December 15, 2020
PAR-19-070 - Research on Current Topics in Alzheimer's Disease and Its Related Dementias (R01 Clinical Trial Optional)
PAR-19-071 - Research on Current Topics in Alzheimer's Disease and Its Related Dementias (R21 Clinical Trial Not Allowed)
National Institute on Aging (NIA)
The purpose of this Notice of Special Interest (NOSI) is to encourage applications that propose either basic, clinical, or a combination of basic and clinical studies to investigate how functional changes in the sensory and/or motor systems impact the development and progression of Alzheimer’s disease. Studies may include older adults and/or animal models and may employ a variety of approaches, including but not limited to cellular, molecular, imaging, physiological, and genetic, to address this need. For clinical studies, leveraging of existing longitudinal cohorts already collecting sensory and motor assessments is highly encouraged.
Alzheimer’s disease (AD) continues to be a critical health problem as the aging population grows. Approximately five million Americans age 65 and older suffer from AD, and it is projected that the number of new cases of AD will double by 2025. The neuropathological hallmarks of AD, including amyloid-beta accumulation, tau aggregation and neurofibrillary tangles may accumulate years before the cognitive symptoms become apparent. Based on these observations, intervening prior to detection of cognitive impairment might present an opportunity to modify the disease and decrease the risk of future cognitive decline. To this end, there have been significant efforts to identify and develop reliable biomarkers of early or preclinical AD.
Over the last decade there has been growing interest in non-cognitive functional changes, such as sensory or motor changes, as potential predictors or biomarkers of preclinical AD. Evidence from epidemiological studies suggest that changes in olfaction, audition, and even gait speed may precede the onset of cognitive impairment and dementia by several years. Studies have also shown that sensory and motor regions of the central nervous system (CNS) are affected by AD pathology. For example, AD pathology is found in the olfactory neural networks, visual system neural pathways, and motor neurons of the pyramidal and extrapyramidal motor pathways in AD patients. Additionally, AD pathology has been shown to appear in sensory association areas well before its appearance in regions involving memory, such as the entorhinal and hippocampal areas. However, despite the mounting evidence, sensory and motor changes have not gained much traction as biomarkers of preclinical AD primarily due to their lack of specificity. Sensory and motor changes are very common in healthy aging as well as other neurodegenerative diseases. While some data suggest that assessment of multiple sensory and/or motor modalities in conjunction with other molecular, genetic, or imaging biomarkers may improve the diagnostic accuracy of preclinical AD, more research is needed. Further investigation is also needed to disentangle the sensory and motor changes associated with AD from those associated with healthy aging to harness their potential as early, non-invasive AD biomarkers.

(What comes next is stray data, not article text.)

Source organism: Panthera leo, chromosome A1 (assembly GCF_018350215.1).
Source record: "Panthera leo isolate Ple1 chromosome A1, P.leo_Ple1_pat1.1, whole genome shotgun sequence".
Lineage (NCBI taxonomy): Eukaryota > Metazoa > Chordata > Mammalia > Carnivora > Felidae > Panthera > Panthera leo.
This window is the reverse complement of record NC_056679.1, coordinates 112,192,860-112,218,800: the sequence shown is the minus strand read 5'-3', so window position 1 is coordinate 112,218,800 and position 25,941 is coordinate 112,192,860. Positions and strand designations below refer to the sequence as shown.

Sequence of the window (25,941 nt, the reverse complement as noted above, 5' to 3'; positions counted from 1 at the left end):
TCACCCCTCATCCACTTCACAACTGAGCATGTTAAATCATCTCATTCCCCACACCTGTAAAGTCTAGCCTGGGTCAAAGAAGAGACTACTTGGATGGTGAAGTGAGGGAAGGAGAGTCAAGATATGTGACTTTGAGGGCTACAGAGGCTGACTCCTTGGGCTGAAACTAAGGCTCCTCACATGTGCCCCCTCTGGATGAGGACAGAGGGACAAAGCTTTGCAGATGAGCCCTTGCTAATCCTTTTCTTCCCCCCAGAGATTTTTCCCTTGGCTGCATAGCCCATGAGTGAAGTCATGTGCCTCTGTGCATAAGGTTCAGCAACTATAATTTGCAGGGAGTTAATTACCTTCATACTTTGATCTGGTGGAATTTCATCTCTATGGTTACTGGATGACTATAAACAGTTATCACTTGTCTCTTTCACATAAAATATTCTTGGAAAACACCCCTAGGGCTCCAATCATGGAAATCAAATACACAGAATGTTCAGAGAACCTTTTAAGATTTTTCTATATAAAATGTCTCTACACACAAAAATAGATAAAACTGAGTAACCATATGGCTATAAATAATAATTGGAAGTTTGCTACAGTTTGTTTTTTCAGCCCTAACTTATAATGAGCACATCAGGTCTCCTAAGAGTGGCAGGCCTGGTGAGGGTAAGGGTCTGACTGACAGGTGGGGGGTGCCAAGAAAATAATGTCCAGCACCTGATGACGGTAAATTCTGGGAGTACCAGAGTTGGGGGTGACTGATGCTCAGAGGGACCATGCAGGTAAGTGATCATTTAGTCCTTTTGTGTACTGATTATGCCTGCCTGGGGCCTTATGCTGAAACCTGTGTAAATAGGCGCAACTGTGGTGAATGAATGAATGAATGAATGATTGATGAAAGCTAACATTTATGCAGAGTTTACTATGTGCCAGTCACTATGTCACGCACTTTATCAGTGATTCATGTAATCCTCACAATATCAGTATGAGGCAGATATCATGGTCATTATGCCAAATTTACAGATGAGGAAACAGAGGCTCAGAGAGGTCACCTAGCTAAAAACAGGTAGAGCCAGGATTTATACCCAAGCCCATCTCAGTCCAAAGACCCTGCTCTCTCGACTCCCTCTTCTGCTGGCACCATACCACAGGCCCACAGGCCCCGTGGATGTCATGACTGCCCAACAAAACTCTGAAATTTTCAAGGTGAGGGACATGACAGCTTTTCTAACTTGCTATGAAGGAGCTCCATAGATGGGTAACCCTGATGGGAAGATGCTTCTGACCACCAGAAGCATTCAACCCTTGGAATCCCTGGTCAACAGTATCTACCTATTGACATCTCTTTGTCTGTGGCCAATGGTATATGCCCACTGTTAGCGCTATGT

This NOSI encourages applications investigating how functional changes in sensory systems (e.g., olfactory, visual, auditory, somatosensory, gustatory) and/or motor systems impact the development and progression of AD. Applications proposing to distinguish the sensory and/or motor changes associated with early AD from those associated with normal aging are also highly encouraged. Studies may include older adults and/or animal models and may employ a variety of approaches, including cellular, molecular, imaging, physiological, and genetic to address this need. For clinical studies, leveraging of existing longitudinal cohorts already collecting sensory and/or motor assessments is highly encouraged. Studies proposing to establish new cohorts must present a strong justification for why this is needed.
Studies of interest may include, but are not limited to, the following:
Application and Submission Information
This notice applies to due dates on or after March 11, 2021 and subsequent receipt dates through November 13, 2021.
Submit applications for this initiative using one of the following funding opportunity announcements (FOAs) or any reissues of these announcement through the expiration date of this notice.
All instructions in the SF424 (R&R) Application Guide and the funding opportunity announcement used for submission must be followed, with the following additions:
Applications nonresponsive to terms of this NOSI will not be considered for the NOSI initiative.
Coryse St. Hillaire-Clarke, Ph.D.
National Institute on Aging (NIA)